Bhutakoti, Bhūtakoṭi, Bhuta-koti: 3 definitions

Introduction

Bhutakoti means something in Buddhism, Pali, Hinduism, Sanskrit. If you want to know the exact meaning, history, etymology or English translation of this term then check out the descriptions on this page. Add your comment or reference to a book if you want to contribute to this summary article.

In Buddhism

Mahayana (major branch of Buddhism)

[«previous (B) next»] — Bhutakoti in Mahayana glossary
Source: Wisdom Library: Maha Prajnaparamita Sastra

Bhūtakoṭi (भूतकोटि) refers to the “limit of truth” and is mentioned as one of the synonyms of Dharmatā (the ‘dharma-nature’ or ‘true nature’ of dharmas), according to Mahāprajñāpāramitāśāstra chapter XLIX. Accordingly, “because the dharmadhātu is actually proven (bhūtena sākṣātkṛta), it is the culmination (koṭi) of reality. Thus ‘the saint (Arhat) is established in the culmination of reality’’.”.

While not seeing permanent dharmas, seeing impermanence (anityatā) is a wrong view (mithyādṛṣṭi). And it is the same for the views of suffering, emptiness, non-self and impurity. That is what is called tathatā. [...] Having acquired this tathatā of dharmas, one penetrates into the dharmadhātu, one eliminates all opinions (vipaśyanā) and does not conceive any further beliefs, for “such is its essence. [...] Finally, to completely penetrate (supravidh-) the dharmadhātu is bhūtakoṭi.

When one takes possession of the realization of the fruit (phalasākṣātkāra), there is bhūtakoṭi. [...] Just as there is an empty aspect (śūnyabhāga) in every material dharma (rūpin), so there is a nature of nirvāṇa called dharmadhātu in dharmas. The nature of nirvāṇa is also in the many skillful means (upāya) used to attain nirvāṇa. At the time when nirvāṇa is realized, tathatā and dharmadhātu are bhūtakoṭi. Finally, the immense (apramāna), limitless (ananta) dharmadhātu, unable to be measured by the mind and mental events (cittacaitta), is called dharmadhātu. It is so wondrous that it is called bhūtakoṭi.

Mahayana book cover
context information

Mahayana (महायान, mahāyāna) is a major branch of Buddhism focusing on the path of a Bodhisattva (spiritual aspirants/ enlightened beings). Extant literature is vast and primarely composed in the Sanskrit language. There are many sūtras of which some of the earliest are the various Prajñāpāramitā sūtras.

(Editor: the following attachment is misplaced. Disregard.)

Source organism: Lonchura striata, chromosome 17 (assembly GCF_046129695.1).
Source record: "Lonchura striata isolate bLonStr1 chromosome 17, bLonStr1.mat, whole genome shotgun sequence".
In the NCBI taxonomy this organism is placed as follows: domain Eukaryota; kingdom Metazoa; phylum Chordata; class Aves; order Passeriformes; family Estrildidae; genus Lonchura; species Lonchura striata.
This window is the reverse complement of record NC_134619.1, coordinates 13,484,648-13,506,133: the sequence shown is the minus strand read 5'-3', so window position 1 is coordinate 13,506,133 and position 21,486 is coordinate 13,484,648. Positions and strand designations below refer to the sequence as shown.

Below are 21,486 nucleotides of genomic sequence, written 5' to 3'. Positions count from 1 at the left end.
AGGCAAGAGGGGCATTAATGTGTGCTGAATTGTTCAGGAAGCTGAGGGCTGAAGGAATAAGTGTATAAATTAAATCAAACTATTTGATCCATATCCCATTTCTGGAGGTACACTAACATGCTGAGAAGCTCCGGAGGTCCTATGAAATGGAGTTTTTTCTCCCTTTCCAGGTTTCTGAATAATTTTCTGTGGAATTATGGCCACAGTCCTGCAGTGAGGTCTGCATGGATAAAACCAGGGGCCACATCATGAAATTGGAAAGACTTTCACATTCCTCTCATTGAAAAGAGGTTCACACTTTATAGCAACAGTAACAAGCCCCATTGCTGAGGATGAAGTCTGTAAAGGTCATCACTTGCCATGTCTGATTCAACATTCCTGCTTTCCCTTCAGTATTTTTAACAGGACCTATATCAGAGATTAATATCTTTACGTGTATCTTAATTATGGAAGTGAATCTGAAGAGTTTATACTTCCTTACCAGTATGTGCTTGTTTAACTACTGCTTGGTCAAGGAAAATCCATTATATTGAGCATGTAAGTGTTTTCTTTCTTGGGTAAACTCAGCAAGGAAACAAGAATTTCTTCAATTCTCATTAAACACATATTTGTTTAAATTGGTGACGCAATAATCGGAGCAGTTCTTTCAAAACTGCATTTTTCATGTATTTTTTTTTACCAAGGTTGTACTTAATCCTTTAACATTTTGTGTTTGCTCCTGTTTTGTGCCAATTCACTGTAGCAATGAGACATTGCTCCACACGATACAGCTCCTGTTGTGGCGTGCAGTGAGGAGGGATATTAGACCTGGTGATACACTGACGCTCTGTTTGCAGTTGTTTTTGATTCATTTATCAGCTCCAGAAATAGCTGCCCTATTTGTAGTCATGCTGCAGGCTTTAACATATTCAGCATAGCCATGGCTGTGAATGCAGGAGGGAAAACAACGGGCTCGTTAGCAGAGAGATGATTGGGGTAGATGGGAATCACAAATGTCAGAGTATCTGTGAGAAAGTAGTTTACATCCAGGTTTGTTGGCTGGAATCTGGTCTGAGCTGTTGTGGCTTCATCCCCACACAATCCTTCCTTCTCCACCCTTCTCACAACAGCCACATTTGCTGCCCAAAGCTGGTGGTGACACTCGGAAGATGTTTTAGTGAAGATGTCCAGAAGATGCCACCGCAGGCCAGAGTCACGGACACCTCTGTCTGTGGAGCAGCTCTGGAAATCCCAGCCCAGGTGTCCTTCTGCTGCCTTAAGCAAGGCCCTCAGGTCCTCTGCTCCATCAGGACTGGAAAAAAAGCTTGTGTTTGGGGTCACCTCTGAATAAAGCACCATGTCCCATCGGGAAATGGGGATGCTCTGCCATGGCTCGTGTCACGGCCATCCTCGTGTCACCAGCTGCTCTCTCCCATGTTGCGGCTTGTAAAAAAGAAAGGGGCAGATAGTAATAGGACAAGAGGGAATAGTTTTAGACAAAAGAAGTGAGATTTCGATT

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Languages of India and abroad

Sanskrit-English dictionary

[«previous (B) next»] — Bhutakoti in Sanskrit glossary
Source: DDSA: The practical Sanskrit-English dictionary

Bhūtakoṭi (भूतकोटि).—absolute non-entity; Bhddh.

Derivable forms: bhūtakoṭiḥ (भूतकोटिः).

Bhūtakoṭi is a Sanskrit compound consisting of the terms bhūta and koṭi (कोटि).

Source: Cologne Digital Sanskrit Dictionaries: Edgerton Buddhist Hybrid Sanskrit Dictionary

Bhūtakoṭi (भूतकोटि).—(°ṭī?), f. (compare koṭi, end, goal; and Pali koṭi-gata, having reached the end = perfection, salvation), the true goal: listed Mvy 1708 among ‘synonyms for para- mārtha, the supreme truth’ (note 1707 tattvam, 1709 tathātā, etc., all intellectual terms; not nirvāṇa!) = Tibetan yaṅ dag paḥi mthaḥ, real end; Mvy 407 sthito bhūtako- ṭyām, of a Tathāgata, abiding in… (presumably absolute truth); LV 351.8 jñātā dharmatathatā avabuddhā bhūta- koṭiḥ; 423.1 bhūtakoṭy-avikopana-cakraṃ, the wheel which does not disturb (move, upset, confuse) the true end (per- fect knowledge or enlightenment); 428.11 bhūtakoṭy-avi- kopita-jñāna-viṣayatvād avitathānanyathāvādī; 437.1 bhūtakoṭīm (v.l. °ṭim) akoṭīṃ (v.l. °ṭiṃ) ca tathatāyāṃ tathatvataḥ…dharmacakraṃ nirucyate, the wheel of the law is declared to be the true end (goal, conclusion), and that which has no end (or beginning, in time).

context information

Sanskrit, also spelled संस्कृतम् (saṃskṛtam), is an ancient language of India commonly seen as the grandmother of the Indo-European language family. Closely allied with Prakrit and Pali, Sanskrit is more exhaustive in both grammar and terms and has the most extensive collection of literature in the world, greatly surpassing its sister-languages Greek and Latin.

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